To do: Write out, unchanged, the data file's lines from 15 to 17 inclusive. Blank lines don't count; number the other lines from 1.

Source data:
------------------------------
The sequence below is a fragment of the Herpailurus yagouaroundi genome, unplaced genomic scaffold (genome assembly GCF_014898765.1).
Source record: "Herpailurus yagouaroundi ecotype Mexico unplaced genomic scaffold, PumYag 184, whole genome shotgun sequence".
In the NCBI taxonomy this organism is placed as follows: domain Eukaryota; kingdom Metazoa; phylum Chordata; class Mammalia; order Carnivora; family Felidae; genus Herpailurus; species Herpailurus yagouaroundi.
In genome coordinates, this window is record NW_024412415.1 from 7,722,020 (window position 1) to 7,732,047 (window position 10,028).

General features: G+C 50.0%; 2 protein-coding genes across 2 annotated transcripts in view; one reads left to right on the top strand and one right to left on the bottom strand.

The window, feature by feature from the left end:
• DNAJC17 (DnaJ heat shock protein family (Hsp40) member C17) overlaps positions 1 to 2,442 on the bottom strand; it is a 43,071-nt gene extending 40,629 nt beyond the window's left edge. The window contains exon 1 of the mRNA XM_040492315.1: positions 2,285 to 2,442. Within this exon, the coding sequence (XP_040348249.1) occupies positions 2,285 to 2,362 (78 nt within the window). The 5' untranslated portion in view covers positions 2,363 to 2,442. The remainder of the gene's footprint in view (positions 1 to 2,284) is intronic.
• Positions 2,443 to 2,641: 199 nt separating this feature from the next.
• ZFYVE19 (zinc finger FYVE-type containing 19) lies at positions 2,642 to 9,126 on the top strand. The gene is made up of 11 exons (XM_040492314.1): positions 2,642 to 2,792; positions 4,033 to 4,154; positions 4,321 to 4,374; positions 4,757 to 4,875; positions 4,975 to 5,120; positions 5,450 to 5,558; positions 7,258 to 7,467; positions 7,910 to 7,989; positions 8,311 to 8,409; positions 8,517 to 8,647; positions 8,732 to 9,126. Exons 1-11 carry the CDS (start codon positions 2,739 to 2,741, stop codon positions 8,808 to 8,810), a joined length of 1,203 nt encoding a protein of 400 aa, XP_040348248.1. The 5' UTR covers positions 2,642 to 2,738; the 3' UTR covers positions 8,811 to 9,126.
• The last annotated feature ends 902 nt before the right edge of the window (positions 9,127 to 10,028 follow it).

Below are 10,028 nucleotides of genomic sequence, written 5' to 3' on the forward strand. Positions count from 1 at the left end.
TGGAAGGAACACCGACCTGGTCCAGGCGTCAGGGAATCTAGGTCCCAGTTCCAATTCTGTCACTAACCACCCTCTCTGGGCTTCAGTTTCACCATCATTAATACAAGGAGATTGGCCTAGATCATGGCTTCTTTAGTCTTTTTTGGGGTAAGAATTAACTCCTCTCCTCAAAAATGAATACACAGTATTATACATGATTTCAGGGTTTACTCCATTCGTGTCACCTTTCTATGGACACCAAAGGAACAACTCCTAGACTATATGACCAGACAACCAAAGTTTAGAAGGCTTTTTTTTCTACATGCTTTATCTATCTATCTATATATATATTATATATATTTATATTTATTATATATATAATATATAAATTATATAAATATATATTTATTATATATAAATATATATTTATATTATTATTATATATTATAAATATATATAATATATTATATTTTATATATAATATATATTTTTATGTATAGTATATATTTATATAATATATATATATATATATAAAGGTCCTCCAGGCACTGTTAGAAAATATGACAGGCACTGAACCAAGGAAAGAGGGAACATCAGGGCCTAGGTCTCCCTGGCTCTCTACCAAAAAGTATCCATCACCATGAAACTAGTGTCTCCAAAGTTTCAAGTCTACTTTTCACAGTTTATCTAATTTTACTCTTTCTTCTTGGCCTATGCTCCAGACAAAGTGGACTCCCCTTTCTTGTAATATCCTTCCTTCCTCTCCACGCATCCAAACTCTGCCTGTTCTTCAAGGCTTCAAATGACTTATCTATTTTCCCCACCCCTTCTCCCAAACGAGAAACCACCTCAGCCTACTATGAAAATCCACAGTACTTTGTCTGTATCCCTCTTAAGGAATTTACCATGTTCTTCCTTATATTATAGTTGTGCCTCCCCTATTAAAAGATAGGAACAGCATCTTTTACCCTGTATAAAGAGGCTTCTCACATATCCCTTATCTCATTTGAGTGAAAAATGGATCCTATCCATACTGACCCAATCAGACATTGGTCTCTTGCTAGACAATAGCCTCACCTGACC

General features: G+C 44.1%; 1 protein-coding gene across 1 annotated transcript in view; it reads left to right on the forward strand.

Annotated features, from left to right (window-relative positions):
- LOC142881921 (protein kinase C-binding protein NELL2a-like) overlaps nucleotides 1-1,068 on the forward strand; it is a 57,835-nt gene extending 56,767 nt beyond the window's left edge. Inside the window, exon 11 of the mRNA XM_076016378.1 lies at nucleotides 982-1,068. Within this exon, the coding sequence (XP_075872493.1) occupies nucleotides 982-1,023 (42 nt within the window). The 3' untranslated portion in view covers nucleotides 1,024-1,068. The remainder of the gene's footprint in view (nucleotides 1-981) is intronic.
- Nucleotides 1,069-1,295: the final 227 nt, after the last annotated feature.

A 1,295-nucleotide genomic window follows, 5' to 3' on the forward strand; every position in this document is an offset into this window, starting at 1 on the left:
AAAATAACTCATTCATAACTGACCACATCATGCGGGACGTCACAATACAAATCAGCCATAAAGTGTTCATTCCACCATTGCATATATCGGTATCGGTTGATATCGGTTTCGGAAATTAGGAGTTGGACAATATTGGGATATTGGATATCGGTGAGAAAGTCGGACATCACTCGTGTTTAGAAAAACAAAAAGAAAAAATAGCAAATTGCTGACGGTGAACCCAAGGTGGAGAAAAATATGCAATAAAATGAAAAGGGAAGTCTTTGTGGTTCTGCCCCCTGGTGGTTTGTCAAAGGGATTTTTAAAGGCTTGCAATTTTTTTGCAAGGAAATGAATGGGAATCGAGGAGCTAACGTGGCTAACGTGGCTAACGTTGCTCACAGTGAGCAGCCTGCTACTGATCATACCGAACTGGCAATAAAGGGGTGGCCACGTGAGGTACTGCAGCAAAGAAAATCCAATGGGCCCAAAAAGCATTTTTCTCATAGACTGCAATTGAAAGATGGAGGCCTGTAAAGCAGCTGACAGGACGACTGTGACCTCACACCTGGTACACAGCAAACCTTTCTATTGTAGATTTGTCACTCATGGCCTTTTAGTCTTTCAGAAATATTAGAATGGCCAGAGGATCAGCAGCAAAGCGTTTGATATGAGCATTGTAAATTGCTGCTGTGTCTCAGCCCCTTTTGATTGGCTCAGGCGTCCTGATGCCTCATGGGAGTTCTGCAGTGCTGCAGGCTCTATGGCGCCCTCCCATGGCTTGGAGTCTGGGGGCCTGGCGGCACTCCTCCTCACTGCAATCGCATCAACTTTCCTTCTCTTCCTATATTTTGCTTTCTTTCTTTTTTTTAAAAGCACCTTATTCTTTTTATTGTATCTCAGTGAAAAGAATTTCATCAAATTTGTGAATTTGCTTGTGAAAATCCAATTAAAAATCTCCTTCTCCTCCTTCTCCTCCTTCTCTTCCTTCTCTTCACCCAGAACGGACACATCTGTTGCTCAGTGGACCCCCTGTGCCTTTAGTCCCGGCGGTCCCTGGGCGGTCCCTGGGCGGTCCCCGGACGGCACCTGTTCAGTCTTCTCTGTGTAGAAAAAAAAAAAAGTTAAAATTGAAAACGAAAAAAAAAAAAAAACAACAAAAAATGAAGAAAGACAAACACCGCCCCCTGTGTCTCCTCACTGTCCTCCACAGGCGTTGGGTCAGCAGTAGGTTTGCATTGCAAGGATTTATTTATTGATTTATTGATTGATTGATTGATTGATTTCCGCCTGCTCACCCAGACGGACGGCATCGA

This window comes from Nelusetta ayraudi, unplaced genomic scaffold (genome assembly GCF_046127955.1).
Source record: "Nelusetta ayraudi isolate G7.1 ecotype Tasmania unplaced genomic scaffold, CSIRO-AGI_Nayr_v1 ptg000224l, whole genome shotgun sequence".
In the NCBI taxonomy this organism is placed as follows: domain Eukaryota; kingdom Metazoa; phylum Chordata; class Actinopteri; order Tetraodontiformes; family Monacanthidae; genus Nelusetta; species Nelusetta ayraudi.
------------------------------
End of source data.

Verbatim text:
- LOC142881921 (protein kinase C-binding protein NELL2a-like) overlaps nucleotides 1-1,068 on the forward strand; it is a 57,835-nt gene extending 56,767 nt beyond the window's left edge. Inside the window, exon 11 of the mRNA XM_076016378.1 lies at nucleotides 982-1,068. Within this exon, the coding sequence (XP_075872493.1) occupies nucleotides 982-1,023 (42 nt within the window). The 3' untranslated portion in view covers nucleotides 1,024-1,068. The remainder of the gene's footprint in view (nucleotides 1-981) is intronic.
- Nucleotides 1,069-1,295: the final 227 nt, after the last annotated feature.

A 1,295-nucleotide genomic window follows, 5' to 3' on the forward strand; every position in this document is an offset into this window, starting at 1 on the left: